CPLR 6201, CPLR 3211(a)(1), CPLR 3211(a)(7), Order of Attachment, Motion to Dismiss, Fraudulent Transfer
By: Ivelina Popova | Staff Writer
VNB New York Corp. (“Plaintiff”) extended credit to non-party Unique Gems, Inc. (“Unique”). Defendant Michael Braun (“Braun”) and his wife served as the personal guarantors for such credit by mortgaging their home (“Monsey Property”) as collateral. Unique, however, defaulted on the loans. Several months later, Plaintiff sent a notice of default and payment demand to Unique and Braun. Before Plaintiff’s action against Braun commenced, Braun transferred another property, located at 88 Morton St, Unit 90, Brooklyn, NY (“Property”), to Defendant and relative Eliezer Rappaport (“Rappaport”), for no consideration. Importantly, the transfer accompanied a document indicating that the Property belonged to Rappaport and Braun’s name would remain on the deed for security until all mortgage payments were completed.
Later, Plaintiff applied for a restraining order prohibiting the transfer or sale of the Property. By an Order to Show Cause, Plaintiff moved to attach the Property, alleging that: (1) the transfer of the Property was without consideration; (2) Rappaport received the benefit of the transfer; (3) Braun was insolvent at the time, or rendered insolvent as a result of the transfer; 4) the transfer was made at a time Braun believed he would incur debts beyond his ability to pay as they matured and with the intent to defraud creditors in violation of sections §§ 273, 274, 275, 276, and 276-a of the Debtor and Creditor Law. In opposition, Rappaport cross-moved to dismiss the action on two bases: (1) pursuant to a handwritten document dated and signed by Braun, Rappaport was the owner of the Property despite the deed listing only Braun; (2) the Debtor and Creditor Law causes of action must fail because he had provided consideration by paying the loan on the Property.
Rappaport’s cross-motion to dismiss, arguing that: (1) Rappaport’s handwritten document was missing Braun’s signature, making the date it was written questionable; (2) Rappaport failed to provide an explanation as to why the Property was not transferred earlier; (3) the transfer occurring months after the default notices were sent supports Plaintiff’s claim the transfer was fraudulent; and (4) the Monsey Property would not be sufficient to cover the entire amount of the outstanding loan.
The Court denied Rappaport’s motion to dismiss and granted Plaintiff’s Order of Attachment with respect to the Property. First, the Court found the Plaintiff’s claims under the Debtor and Creditor Law were sufficient to withstand the motion. To succeed under the claims of the Debtor and Creditor Law, a plaintiff must prove: that the transfer was without consideration, the transferee received the benefit of the transfer, transferor was insolvent at the time, or rendered insolvent as a result of the transfer, and that the transfer was made at a time the transferor believed he would incur debts beyond his ability to pay and with the intent to defraud creditors. Here, Plaintiff alleged sufficient arguments to support such claims because Rappaport was unable to demonstrate the Property was transferred in exchange for consideration. Simply put, both Defendants admitted they transferred the property in an attempt to shield the Property from creditors after Braun became aware of his inability to pay significant judgments he owed. Moreover, both Defendants failed to present documentary evidence proving Rappaport was the owner of the Property or that he paid the mortgage on the property.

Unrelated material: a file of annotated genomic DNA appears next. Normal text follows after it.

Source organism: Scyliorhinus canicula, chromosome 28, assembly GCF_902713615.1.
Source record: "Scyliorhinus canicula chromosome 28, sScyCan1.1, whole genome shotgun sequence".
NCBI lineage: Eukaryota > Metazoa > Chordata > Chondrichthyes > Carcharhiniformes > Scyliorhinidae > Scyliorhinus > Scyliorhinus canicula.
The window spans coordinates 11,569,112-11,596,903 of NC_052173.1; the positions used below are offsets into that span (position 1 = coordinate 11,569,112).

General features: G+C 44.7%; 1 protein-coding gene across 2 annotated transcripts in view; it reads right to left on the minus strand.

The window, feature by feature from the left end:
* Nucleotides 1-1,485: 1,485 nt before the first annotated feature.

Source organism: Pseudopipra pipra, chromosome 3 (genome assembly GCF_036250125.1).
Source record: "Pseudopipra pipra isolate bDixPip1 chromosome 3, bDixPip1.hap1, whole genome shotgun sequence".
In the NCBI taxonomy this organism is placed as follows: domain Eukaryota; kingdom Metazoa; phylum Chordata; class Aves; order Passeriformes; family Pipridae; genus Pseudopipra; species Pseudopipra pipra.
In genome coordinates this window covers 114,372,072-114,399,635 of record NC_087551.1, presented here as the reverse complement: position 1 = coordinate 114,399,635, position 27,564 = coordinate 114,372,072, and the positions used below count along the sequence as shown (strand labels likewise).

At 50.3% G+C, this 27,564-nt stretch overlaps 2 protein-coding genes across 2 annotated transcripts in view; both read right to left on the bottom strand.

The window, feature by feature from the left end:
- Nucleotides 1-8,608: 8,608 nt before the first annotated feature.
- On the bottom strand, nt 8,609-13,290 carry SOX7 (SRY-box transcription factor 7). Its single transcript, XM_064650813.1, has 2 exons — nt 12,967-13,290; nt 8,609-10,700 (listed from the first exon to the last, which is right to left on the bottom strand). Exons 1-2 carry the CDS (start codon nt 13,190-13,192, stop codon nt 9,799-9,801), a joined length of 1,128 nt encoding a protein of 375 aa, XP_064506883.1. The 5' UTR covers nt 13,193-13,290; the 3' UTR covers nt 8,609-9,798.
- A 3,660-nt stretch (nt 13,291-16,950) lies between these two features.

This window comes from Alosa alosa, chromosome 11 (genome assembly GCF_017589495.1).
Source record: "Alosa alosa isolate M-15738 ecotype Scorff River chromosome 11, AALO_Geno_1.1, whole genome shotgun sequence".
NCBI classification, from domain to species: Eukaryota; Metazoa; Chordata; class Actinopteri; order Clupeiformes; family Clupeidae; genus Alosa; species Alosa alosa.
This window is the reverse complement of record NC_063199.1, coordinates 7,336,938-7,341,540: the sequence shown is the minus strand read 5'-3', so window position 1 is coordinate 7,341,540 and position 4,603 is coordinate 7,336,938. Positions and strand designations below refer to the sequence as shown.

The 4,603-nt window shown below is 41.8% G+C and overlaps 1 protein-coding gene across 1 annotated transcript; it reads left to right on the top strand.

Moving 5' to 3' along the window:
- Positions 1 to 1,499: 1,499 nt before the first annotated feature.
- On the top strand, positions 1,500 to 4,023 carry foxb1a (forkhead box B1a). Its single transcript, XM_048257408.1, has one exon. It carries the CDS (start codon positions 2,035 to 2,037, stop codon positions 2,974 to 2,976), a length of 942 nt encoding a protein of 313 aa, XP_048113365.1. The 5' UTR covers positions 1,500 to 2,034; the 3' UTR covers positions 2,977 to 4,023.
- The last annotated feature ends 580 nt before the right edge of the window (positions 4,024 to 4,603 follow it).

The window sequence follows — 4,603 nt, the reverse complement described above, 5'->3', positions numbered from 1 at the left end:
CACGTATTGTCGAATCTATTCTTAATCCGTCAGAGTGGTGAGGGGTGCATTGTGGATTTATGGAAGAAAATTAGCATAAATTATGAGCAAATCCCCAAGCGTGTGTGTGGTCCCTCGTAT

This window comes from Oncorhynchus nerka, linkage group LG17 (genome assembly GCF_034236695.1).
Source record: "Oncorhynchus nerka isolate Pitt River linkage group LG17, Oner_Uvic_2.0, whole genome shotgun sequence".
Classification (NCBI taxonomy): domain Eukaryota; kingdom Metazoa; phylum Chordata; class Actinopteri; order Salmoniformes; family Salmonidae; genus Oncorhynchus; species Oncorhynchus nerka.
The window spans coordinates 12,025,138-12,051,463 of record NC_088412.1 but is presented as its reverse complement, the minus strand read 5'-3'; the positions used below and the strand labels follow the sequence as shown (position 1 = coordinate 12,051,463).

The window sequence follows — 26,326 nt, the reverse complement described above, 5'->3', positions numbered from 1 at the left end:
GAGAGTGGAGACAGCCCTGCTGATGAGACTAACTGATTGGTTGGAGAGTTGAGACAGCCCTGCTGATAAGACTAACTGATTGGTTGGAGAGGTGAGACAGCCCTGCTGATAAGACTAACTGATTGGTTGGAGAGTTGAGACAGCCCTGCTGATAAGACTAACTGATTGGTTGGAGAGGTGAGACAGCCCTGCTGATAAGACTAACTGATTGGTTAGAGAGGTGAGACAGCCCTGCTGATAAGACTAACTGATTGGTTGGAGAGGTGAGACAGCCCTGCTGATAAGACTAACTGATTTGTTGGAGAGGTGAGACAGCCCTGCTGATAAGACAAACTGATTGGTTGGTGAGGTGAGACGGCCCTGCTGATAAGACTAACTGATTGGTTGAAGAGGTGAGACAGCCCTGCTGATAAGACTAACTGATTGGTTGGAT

Second, the Court held that granting an Order of Attachment was warranted in this case because Plaintiff had submitted sufficient documentary evidence demonstrating that it will likely succeed on its Debtor and Creditor Law causes of action. To retrieve an Order of Attachment of property in a suit, a party must prove the required elements: (1) the plaintiff has demanded and would be entitled, in whole or in part, or in the alternative, to a money judgment against one or more defendants; (2) the defendant, with intent to defraud his creditors or frustrate the enforcement of a judgment that might be rendered in plaintiff’s favor, has assigned, disposed of, encumbered or secreted property, or removed it from the state or is about to do any of these acts. Here, Plaintiff put forth sufficient evidence of both elements because it showed: (1) that it sent numerous notices of default and demand of payment; (2) that there were the following “badges of fraud” that permit the inference of fraud: a familial relationship between defendants, the quick transfer after notices of default were sent, no actual proof Rappaport made payments towards the purchase of the Property, and that both Defendants admitted the Property was transferred to protect it from creditors seeking recovery from Braun.
VNB New York, as successor in interest by merger to VNB New York Corp., LLC v. Eliezer Rappaport and Michael Braun, Index No.508810/2015, 1/29/16 (Demarest, J.).